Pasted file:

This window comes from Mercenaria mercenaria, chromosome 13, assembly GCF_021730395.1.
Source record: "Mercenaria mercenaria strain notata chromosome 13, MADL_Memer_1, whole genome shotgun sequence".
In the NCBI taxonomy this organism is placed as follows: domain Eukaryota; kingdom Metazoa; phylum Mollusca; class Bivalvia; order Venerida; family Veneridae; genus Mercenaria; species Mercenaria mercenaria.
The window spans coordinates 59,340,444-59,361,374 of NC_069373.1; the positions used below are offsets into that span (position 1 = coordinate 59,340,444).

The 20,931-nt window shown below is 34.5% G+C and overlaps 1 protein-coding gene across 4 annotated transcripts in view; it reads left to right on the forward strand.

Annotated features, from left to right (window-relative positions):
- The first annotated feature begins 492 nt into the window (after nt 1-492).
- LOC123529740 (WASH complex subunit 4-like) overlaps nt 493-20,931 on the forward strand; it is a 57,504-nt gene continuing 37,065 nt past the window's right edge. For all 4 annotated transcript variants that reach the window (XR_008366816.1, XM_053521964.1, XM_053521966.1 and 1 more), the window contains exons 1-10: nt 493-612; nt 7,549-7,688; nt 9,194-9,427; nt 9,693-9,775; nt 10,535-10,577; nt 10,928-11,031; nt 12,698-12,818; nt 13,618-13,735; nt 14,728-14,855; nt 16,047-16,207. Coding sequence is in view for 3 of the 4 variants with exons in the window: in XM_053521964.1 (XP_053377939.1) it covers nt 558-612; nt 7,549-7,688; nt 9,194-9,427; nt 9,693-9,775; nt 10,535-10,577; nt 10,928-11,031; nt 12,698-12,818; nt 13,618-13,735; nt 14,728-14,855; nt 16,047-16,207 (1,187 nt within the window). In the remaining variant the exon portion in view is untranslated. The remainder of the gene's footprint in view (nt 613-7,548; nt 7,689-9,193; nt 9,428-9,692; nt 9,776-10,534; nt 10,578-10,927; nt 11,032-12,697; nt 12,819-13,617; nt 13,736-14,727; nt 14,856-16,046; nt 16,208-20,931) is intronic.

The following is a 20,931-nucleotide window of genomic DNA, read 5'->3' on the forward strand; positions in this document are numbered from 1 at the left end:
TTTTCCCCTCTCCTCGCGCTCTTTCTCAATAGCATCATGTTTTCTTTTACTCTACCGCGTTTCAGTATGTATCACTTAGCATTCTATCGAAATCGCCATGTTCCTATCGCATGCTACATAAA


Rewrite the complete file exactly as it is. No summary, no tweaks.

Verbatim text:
This window comes from Mercenaria mercenaria, chromosome 13, assembly GCF_021730395.1.
Source record: "Mercenaria mercenaria strain notata chromosome 13, MADL_Memer_1, whole genome shotgun sequence".
In the NCBI taxonomy this organism is placed as follows: domain Eukaryota; kingdom Metazoa; phylum Mollusca; class Bivalvia; order Venerida; family Veneridae; genus Mercenaria; species Mercenaria mercenaria.
The window spans coordinates 59,340,444-59,361,374 of NC_069373.1; the positions used below are offsets into that span (position 1 = coordinate 59,340,444).

The 20,931-nt window shown below is 34.5% G+C and overlaps 1 protein-coding gene across 4 annotated transcripts in view; it reads left to right on the forward strand.

Annotated features, from left to right (window-relative positions):
- The first annotated feature begins 492 nt into the window (after nt 1-492).
- LOC123529740 (WASH complex subunit 4-like) overlaps nt 493-20,931 on the forward strand; it is a 57,504-nt gene continuing 37,065 nt past the window's right edge. For all 4 annotated transcript variants that reach the window (XR_008366816.1, XM_053521964.1, XM_053521966.1 and 1 more), the window contains exons 1-10: nt 493-612; nt 7,549-7,688; nt 9,194-9,427; nt 9,693-9,775; nt 10,535-10,577; nt 10,928-11,031; nt 12,698-12,818; nt 13,618-13,735; nt 14,728-14,855; nt 16,047-16,207. Coding sequence is in view for 3 of the 4 variants with exons in the window: in XM_053521964.1 (XP_053377939.1) it covers nt 558-612; nt 7,549-7,688; nt 9,194-9,427; nt 9,693-9,775; nt 10,535-10,577; nt 10,928-11,031; nt 12,698-12,818; nt 13,618-13,735; nt 14,728-14,855; nt 16,047-16,207 (1,187 nt within the window). In the remaining variant the exon portion in view is untranslated. The remainder of the gene's footprint in view (nt 613-7,548; nt 7,689-9,193; nt 9,428-9,692; nt 9,776-10,534; nt 10,578-10,927; nt 11,032-12,697; nt 12,819-13,617; nt 13,736-14,727; nt 14,856-16,046; nt 16,208-20,931) is intronic.

The following is a 20,931-nucleotide window of genomic DNA, read 5'->3' on the forward strand; positions in this document are numbered from 1 at the left end:
TTTTCCCCTCTCCTCGCGCTCTTTCTCAATAGCATCATGTTTTCTTTTACTCTACCGCGTTTCAGTATGTATCACTTAGCATTCTATCGAAATCGCCATGTTCCTATCGCATGCTACATAAA